This leads the endings from becoming just three (four if you include the bad Destroy ending) standard pick-a-color-any-color lackluster finales to a great franchise. Wholly undeserved, but if you crunch the numbers correctly with the Extended Cut, that number jumps to seven possible endings without including the slideshow tidbits (ie. the Geth/Quarian conflict, curing/sustaining the Genophage, etc). This includes the new polarizing Refusal ending, Bioware's granted wish to players suspicious of the Catalyst's intentions but with a great cost. While not the 'sixteen' different endings initially promised, it's there. And it's reasonably good regardless, with less plot holes and a satisfying conclusion.

Simply put, these new endings should have been there in the first place. Love it or hate it, at least we are sure that Bioware is listening.
  # comments: 6
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Leviathan DLC
Shepard investigates the mystery of a ancient entity dubbed "Leviathan" impossibly old, thought to be an apex predator and able to take on a Reaper. But is this monster an even greater danger?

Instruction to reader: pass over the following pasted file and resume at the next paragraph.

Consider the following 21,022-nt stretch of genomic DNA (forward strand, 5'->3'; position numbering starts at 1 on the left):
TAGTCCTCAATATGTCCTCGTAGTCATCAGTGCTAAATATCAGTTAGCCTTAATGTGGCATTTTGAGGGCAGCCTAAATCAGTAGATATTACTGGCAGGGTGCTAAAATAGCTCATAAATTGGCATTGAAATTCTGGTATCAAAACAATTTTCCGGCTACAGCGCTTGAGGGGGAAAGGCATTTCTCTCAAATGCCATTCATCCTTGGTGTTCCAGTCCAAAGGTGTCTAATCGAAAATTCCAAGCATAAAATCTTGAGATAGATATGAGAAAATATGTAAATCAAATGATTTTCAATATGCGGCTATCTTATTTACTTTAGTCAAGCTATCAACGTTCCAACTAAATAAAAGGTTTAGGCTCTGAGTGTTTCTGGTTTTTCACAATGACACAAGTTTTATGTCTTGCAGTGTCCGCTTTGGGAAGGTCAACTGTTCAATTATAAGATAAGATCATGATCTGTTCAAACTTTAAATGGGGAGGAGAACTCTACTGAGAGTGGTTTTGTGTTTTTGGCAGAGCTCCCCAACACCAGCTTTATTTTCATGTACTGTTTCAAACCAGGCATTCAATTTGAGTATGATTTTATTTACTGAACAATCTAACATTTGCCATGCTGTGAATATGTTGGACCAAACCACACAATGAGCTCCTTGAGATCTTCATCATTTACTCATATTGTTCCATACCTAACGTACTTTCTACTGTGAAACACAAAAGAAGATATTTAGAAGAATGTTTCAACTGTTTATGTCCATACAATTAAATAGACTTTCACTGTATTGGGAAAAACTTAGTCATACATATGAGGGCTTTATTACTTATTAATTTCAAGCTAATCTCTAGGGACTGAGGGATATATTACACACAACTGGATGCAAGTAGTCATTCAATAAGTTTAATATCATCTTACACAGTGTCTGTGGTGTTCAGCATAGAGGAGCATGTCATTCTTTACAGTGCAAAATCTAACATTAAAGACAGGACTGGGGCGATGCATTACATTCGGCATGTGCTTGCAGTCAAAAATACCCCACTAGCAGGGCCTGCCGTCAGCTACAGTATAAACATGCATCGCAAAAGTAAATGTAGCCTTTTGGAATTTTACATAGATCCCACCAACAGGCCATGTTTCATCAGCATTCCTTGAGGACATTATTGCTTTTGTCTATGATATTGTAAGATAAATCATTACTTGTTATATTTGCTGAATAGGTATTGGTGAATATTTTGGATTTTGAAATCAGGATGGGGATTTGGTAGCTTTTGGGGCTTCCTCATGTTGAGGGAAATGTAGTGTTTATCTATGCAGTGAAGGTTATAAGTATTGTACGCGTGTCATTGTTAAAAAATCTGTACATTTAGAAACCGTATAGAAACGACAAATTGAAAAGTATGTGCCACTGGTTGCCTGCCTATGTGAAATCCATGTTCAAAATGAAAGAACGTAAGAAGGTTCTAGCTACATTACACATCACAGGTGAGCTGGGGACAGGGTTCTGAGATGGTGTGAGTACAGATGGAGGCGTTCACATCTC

Well, its probably not hard to guess what Leviathan is but if you haven't I won't give it away. The DLC lets you do some basic evidence gathering and takes you through some moody set pieces. I'm sure not if they were going for basic dread or pure terror, the problem is our heroes already face threats on this scale so its a little difficult to make this feel different. Personally, what Leviathan is, and where Leviathan is encountered is a perfect scary scenario for me but it didn't quite hit me like I expected it too. There are scenes where you're meant to feel completely helpless, which is undercut by your knowledge that you still have the rest of the war to fight. You know you're going to escape.